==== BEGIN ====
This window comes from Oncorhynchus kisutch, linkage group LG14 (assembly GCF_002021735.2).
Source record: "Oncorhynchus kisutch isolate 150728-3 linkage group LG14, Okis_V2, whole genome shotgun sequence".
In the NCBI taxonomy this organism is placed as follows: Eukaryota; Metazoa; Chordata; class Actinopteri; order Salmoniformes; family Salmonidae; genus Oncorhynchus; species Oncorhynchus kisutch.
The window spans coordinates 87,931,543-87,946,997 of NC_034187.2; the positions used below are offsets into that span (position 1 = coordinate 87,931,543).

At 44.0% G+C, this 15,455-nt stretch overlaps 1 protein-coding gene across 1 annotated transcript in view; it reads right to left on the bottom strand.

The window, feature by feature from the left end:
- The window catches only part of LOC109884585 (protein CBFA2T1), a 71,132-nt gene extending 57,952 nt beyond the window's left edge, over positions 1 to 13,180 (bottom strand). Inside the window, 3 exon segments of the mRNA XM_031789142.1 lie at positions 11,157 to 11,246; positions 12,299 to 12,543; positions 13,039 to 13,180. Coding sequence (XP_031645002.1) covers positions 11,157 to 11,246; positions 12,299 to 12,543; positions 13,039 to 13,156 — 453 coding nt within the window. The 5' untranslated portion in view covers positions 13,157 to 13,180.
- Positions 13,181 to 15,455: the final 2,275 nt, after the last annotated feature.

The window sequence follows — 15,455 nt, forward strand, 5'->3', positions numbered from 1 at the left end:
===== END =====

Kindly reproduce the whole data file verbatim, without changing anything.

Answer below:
This window comes from Oncorhynchus kisutch, linkage group LG14 (assembly GCF_002021735.2).
Source record: "Oncorhynchus kisutch isolate 150728-3 linkage group LG14, Okis_V2, whole genome shotgun sequence".
In the NCBI taxonomy this organism is placed as follows: Eukaryota; Metazoa; Chordata; class Actinopteri; order Salmoniformes; family Salmonidae; genus Oncorhynchus; species Oncorhynchus kisutch.
The window spans coordinates 87,931,543-87,946,997 of NC_034187.2; the positions used below are offsets into that span (position 1 = coordinate 87,931,543).

At 44.0% G+C, this 15,455-nt stretch overlaps 1 protein-coding gene across 1 annotated transcript in view; it reads right to left on the bottom strand.

The window, feature by feature from the left end:
- The window catches only part of LOC109884585 (protein CBFA2T1), a 71,132-nt gene extending 57,952 nt beyond the window's left edge, over positions 1 to 13,180 (bottom strand). Inside the window, 3 exon segments of the mRNA XM_031789142.1 lie at positions 11,157 to 11,246; positions 12,299 to 12,543; positions 13,039 to 13,180. Coding sequence (XP_031645002.1) covers positions 11,157 to 11,246; positions 12,299 to 12,543; positions 13,039 to 13,156 — 453 coding nt within the window. The 5' untranslated portion in view covers positions 13,157 to 13,180.
- Positions 13,181 to 15,455: the final 2,275 nt, after the last annotated feature.

The window sequence follows — 15,455 nt, forward strand, 5'->3', positions numbered from 1 at the left end: